Jacek is not distressed.

Jacek took upon self the role of agent provocateur  vis-a-vis this group, hopes this has now been recognized as a minor ruse, and begs to be forgiven for his many trespasses.

Life is like that--it tends to bring up unexpected challenges.

Jacek also assumes Eliot would have enjoyed Brideshead Revisited in its several dimensions--support for gay rights being one of them--after all, having read the Painted Shadow, we all know where we are with this--

----- Original Message ----- 
From: "Nancy Gish" <[log in to unmask]>
To: <[log in to unmask]>
Sent: Friday, January 10, 2003 6:05 PM
Subject: Re: Screw grammar/ Apostrophe's

> Dear Carrol,
> I cannot make the thorn mark, so I am transcribing it as a capital "Th,"
> and omitting the other marks, but this transcription will show the similarity:
> THa genealaehte he and wraTH his wunda and on ageat ele and win and
> hine on his nieten sette and gelaedde on his laecehus and hine lacnode;
> Then approached he and bound his wounds and in poured oil and wine and
> him on his beast set and took into his hospital and him treated;
> Sorry to everyone who can transcribe the OE on their computer, but it
> shows the Germanic placement of the modifier before the verb--on his
> beast set.  (Not my translation.)  OE inflections also have the genitive,
> dative, accusative, etc., for both singular and plural.
> I have no idea why Jacek is distressed that I had an undergraduate
> teaching minor in German and about 5 semesters of Anglo-Saxon
> language and literature in the doctoral program at Michigan (partly with
> Sherman Kuhn, editor of the Middle English Dictionary, but this is a
> ridiculous choice to note that.  One cannot do Scottish Studies without a
> comparable linguistic base even if one is not a specialist in linguistics.
> What IS his problem?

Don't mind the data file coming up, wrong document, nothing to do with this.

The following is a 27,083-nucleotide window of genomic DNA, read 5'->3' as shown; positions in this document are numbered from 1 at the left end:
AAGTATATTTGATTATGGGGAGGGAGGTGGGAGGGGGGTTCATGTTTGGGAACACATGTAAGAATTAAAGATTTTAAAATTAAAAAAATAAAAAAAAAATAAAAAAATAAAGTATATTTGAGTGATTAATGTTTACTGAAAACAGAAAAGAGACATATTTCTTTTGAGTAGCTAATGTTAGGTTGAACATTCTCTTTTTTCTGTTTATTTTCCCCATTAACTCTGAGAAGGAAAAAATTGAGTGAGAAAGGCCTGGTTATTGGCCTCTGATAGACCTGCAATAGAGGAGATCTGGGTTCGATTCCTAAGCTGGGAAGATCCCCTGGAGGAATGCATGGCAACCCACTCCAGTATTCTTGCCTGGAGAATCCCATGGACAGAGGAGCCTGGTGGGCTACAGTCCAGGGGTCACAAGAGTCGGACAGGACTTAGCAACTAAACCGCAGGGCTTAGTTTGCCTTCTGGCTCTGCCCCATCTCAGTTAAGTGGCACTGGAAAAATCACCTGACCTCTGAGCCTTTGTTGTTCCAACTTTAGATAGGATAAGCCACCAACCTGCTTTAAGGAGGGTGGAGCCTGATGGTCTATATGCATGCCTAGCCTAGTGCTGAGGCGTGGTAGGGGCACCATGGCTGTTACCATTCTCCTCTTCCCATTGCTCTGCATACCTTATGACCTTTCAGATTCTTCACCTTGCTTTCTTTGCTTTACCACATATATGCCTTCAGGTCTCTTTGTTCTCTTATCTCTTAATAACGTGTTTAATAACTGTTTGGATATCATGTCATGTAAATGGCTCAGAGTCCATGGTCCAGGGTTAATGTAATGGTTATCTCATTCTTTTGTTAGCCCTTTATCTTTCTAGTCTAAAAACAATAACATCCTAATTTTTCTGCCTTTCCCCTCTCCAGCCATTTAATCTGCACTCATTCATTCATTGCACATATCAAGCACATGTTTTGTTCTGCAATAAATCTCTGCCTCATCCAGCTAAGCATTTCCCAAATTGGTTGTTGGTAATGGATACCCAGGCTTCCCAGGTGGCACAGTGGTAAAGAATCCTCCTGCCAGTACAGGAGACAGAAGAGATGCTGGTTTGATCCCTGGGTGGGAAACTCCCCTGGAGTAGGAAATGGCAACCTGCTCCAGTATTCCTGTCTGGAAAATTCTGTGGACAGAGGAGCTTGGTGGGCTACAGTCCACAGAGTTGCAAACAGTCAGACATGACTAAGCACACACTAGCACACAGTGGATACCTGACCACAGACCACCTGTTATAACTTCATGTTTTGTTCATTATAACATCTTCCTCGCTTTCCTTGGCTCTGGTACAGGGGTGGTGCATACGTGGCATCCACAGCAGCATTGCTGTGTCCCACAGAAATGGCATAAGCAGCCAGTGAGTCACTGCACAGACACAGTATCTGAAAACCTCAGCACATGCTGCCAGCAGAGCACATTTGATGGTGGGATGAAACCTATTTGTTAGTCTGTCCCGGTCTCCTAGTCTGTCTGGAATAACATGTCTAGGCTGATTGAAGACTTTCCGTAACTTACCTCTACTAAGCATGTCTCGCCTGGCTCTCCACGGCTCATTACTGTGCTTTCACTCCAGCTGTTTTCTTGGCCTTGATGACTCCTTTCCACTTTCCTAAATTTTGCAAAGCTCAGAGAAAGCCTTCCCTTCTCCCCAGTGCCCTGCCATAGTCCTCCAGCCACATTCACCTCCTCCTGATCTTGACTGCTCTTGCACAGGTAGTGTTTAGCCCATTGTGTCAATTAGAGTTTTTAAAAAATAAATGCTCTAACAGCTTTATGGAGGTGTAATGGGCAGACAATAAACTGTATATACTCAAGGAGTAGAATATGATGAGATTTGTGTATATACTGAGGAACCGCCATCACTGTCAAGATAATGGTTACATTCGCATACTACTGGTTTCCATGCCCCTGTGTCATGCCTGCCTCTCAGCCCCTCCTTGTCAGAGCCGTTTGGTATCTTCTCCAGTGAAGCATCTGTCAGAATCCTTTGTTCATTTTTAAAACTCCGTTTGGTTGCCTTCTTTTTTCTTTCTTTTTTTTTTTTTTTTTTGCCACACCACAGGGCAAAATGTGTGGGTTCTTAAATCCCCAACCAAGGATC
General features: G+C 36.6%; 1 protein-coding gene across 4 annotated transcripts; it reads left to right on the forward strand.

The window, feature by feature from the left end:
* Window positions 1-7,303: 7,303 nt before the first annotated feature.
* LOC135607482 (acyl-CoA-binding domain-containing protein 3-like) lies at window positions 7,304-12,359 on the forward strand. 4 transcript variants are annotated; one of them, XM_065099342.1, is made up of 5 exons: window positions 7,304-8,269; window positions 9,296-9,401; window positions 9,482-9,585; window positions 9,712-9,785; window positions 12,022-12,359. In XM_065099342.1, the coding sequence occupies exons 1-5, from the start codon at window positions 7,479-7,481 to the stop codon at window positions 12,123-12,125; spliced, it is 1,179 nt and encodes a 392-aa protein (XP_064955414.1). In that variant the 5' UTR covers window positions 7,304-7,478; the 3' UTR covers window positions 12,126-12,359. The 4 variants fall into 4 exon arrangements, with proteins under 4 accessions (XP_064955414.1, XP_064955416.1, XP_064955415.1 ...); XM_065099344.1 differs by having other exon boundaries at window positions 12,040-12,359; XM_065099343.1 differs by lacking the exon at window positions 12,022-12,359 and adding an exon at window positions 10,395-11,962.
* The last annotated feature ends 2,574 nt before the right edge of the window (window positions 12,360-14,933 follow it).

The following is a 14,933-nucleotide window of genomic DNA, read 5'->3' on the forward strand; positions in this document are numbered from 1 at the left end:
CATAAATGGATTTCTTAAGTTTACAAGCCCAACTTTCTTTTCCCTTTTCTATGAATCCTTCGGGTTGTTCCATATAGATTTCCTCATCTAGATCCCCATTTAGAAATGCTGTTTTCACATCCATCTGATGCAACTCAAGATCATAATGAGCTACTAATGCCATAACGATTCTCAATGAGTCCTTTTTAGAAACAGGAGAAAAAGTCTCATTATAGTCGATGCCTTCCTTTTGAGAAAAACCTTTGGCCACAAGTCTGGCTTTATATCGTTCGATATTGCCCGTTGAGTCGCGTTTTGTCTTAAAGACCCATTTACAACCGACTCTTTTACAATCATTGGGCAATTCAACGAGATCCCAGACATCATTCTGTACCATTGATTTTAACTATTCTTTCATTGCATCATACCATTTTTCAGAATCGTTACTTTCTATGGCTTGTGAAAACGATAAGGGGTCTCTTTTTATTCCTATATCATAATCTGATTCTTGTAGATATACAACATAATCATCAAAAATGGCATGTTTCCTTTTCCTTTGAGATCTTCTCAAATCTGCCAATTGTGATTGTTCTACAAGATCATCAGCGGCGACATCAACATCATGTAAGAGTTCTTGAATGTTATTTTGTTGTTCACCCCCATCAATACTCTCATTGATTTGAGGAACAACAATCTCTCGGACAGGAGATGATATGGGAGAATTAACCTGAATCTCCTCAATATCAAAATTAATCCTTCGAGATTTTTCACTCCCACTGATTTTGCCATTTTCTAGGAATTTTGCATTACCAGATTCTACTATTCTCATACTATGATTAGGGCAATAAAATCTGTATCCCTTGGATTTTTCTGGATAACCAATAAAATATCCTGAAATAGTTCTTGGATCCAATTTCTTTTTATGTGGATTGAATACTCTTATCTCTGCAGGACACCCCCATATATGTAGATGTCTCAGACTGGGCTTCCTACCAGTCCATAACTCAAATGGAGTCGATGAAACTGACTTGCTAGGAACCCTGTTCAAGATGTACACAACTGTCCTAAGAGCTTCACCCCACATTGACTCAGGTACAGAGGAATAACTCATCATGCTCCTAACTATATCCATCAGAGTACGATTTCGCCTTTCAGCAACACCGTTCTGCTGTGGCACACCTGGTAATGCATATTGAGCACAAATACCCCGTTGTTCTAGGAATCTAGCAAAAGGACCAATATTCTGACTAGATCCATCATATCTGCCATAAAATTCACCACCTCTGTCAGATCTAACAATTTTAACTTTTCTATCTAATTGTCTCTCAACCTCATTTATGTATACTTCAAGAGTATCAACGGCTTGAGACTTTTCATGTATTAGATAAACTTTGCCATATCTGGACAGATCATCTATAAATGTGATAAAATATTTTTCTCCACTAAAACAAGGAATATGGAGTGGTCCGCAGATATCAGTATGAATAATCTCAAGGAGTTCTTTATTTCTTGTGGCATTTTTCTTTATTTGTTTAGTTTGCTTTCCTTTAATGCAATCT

> Nancy
> Date sent:              Fri, 10 Jan 2003 11:39:32 -0600
> Send reply to:          "T. S. Eliot Discussion forum." <[log in to unmask]>
> From:                   Carrol Cox <[log in to unmask]>
> Subject:                Re: Screw grammar/ Apostrophe's
> To:                     [log in to unmask]
> Nancy Gish wrote:
> >
> > It seems worth noting that Old English is a Germanic language and that
> > it is easier to learn it if you speak German than if you speak modern
> > English.  Because the changes (post 1066) took place more slowly and
> > less completely in the north than the south, modern Scots is much closer
> > to German and shares sounds lost in modern English (the sound of Loch,
> > licht, and muir--which get mispronounced by English and Amercans as "k"
> > and "oo," and has many more cognates:  "ken" is know; for example,
> > "licht" is light in both languages; "kirk" is "kirche" and "night" is
> > "nicht." So I think we really have as a history an invasion of German by
> > French that became "English" and the reversal of English words in German
> > is just part of a constant process.  But I think the Germans should
> > refuse to let their version be invaded. Nancy
> >
> It's been fifty years since I read any Old English -- and I don't
> remember whether it had that participial construction of modern German and
> Russian. And if I remember correctly -- this is also 50 years or so ago --
> my Russian instructor said that the Russians had deliberately imported the
> construction from German, during a period of infatuation with German
> culture. The Russian language _allows_ it but hadn't had it before
> sometime in the 19th century. (I won't swear by this because my memory of
> it is pretty vague.)
> Carrol